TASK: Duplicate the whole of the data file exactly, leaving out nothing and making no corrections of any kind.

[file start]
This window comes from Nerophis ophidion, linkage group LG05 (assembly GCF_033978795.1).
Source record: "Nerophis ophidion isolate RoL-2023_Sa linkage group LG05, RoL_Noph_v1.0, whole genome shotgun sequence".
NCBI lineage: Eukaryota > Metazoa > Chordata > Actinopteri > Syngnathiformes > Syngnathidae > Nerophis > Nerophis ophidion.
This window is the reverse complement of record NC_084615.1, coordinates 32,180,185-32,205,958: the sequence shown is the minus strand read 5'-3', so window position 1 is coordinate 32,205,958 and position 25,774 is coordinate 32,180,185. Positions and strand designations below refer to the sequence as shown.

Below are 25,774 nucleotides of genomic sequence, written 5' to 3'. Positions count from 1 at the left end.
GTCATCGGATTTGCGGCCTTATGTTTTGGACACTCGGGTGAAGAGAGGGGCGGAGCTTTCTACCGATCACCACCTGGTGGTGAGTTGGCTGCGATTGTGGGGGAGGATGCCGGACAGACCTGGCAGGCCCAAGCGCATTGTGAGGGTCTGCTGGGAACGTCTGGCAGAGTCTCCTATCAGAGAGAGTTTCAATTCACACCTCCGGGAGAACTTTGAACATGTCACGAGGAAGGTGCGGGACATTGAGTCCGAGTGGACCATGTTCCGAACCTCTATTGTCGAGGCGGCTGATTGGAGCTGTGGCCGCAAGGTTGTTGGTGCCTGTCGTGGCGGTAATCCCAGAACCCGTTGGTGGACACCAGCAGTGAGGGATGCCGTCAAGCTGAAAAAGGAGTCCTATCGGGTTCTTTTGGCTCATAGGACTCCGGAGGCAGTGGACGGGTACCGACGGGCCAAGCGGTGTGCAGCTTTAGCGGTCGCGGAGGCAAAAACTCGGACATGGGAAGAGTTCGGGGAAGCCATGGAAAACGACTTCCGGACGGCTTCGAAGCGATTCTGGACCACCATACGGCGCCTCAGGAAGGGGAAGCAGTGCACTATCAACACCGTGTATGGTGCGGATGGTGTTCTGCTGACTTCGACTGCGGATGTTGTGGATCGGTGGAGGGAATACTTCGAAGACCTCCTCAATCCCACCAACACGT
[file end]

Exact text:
This window comes from Nerophis ophidion, linkage group LG05 (assembly GCF_033978795.1).
Source record: "Nerophis ophidion isolate RoL-2023_Sa linkage group LG05, RoL_Noph_v1.0, whole genome shotgun sequence".
NCBI lineage: Eukaryota > Metazoa > Chordata > Actinopteri > Syngnathiformes > Syngnathidae > Nerophis > Nerophis ophidion.
This window is the reverse complement of record NC_084615.1, coordinates 32,180,185-32,205,958: the sequence shown is the minus strand read 5'-3', so window position 1 is coordinate 32,205,958 and position 25,774 is coordinate 32,180,185. Positions and strand designations below refer to the sequence as shown.

Below are 25,774 nucleotides of genomic sequence, written 5' to 3'. Positions count from 1 at the left end.
GTCATCGGATTTGCGGCCTTATGTTTTGGACACTCGGGTGAAGAGAGGGGCGGAGCTTTCTACCGATCACCACCTGGTGGTGAGTTGGCTGCGATTGTGGGGGAGGATGCCGGACAGACCTGGCAGGCCCAAGCGCATTGTGAGGGTCTGCTGGGAACGTCTGGCAGAGTCTCCTATCAGAGAGAGTTTCAATTCACACCTCCGGGAGAACTTTGAACATGTCACGAGGAAGGTGCGGGACATTGAGTCCGAGTGGACCATGTTCCGAACCTCTATTGTCGAGGCGGCTGATTGGAGCTGTGGCCGCAAGGTTGTTGGTGCCTGTCGTGGCGGTAATCCCAGAACCCGTTGGTGGACACCAGCAGTGAGGGATGCCGTCAAGCTGAAAAAGGAGTCCTATCGGGTTCTTTTGGCTCATAGGACTCCGGAGGCAGTGGACGGGTACCGACGGGCCAAGCGGTGTGCAGCTTTAGCGGTCGCGGAGGCAAAAACTCGGACATGGGAAGAGTTCGGGGAAGCCATGGAAAACGACTTCCGGACGGCTTCGAAGCGATTCTGGACCACCATACGGCGCCTCAGGAAGGGGAAGCAGTGCACTATCAACACCGTGTATGGTGCGGATGGTGTTCTGCTGACTTCGACTGCGGATGTTGTGGATCGGTGGAGGGAATACTTCGAAGACCTCCTCAATCCCACCAACACGT